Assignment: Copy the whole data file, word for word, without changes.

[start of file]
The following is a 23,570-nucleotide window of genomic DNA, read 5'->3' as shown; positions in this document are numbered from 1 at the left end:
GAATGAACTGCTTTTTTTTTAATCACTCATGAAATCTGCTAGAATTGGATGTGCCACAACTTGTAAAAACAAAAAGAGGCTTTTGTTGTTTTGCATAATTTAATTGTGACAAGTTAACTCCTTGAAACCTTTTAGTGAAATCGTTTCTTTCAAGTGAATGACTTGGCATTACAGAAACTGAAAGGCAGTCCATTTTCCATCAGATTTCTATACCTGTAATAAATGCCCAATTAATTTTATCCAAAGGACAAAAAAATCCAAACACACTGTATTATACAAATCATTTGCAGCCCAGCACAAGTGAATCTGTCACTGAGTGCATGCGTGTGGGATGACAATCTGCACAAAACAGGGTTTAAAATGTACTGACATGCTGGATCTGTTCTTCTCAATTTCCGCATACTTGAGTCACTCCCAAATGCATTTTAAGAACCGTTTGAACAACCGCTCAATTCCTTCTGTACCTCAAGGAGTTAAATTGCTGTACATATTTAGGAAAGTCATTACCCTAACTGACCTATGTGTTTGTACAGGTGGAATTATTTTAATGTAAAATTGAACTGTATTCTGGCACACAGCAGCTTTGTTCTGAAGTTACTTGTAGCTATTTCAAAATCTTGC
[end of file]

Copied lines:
The following is a 23,570-nucleotide window of genomic DNA, read 5'->3' as shown; positions in this document are numbered from 1 at the left end:
GAATGAACTGCTTTTTTTTTAATCACTCATGAAATCTGCTAGAATTGGATGTGCCACAACTTGTAAAAACAAAAAGAGGCTTTTGTTGTTTTGCATAATTTAATTGTGACAAGTTAACTCCTTGAAACCTTTTAGTGAAATCGTTTCTTTCAAGTGAATGACTTGGCATTACAGAAACTGAAAGGCAGTCCATTTTCCATCAGATTTCTATACCTGTAATAAATGCCCAATTAATTTTATCCAAAGGACAAAAAAATCCAAACACACTGTATTATACAAATCATTTGCAGCCCAGCACAAGTGAATCTGTCACTGAGTGCATGCGTGTGGGATGACAATCTGCACAAAACAGGGTTTAAAATGTACTGACATGCTGGATCTGTTCTTCTCAATTTCCGCATACTTGAGTCACTCCCAAATGCATTTTAAGAACCGTTTGAACAACCGCTCAATTCCTTCTGTACCTCAAGGAGTTAAATTGCTGTACATATTTAGGAAAGTCATTACCCTAACTGACCTATGTGTTTGTACAGGTGGAATTATTTTAATGTAAAATTGAACTGTATTCTGGCACACAGCAGCTTTGTTCTGAAGTTACTTGTAGCTATTTCAAAATCTTGC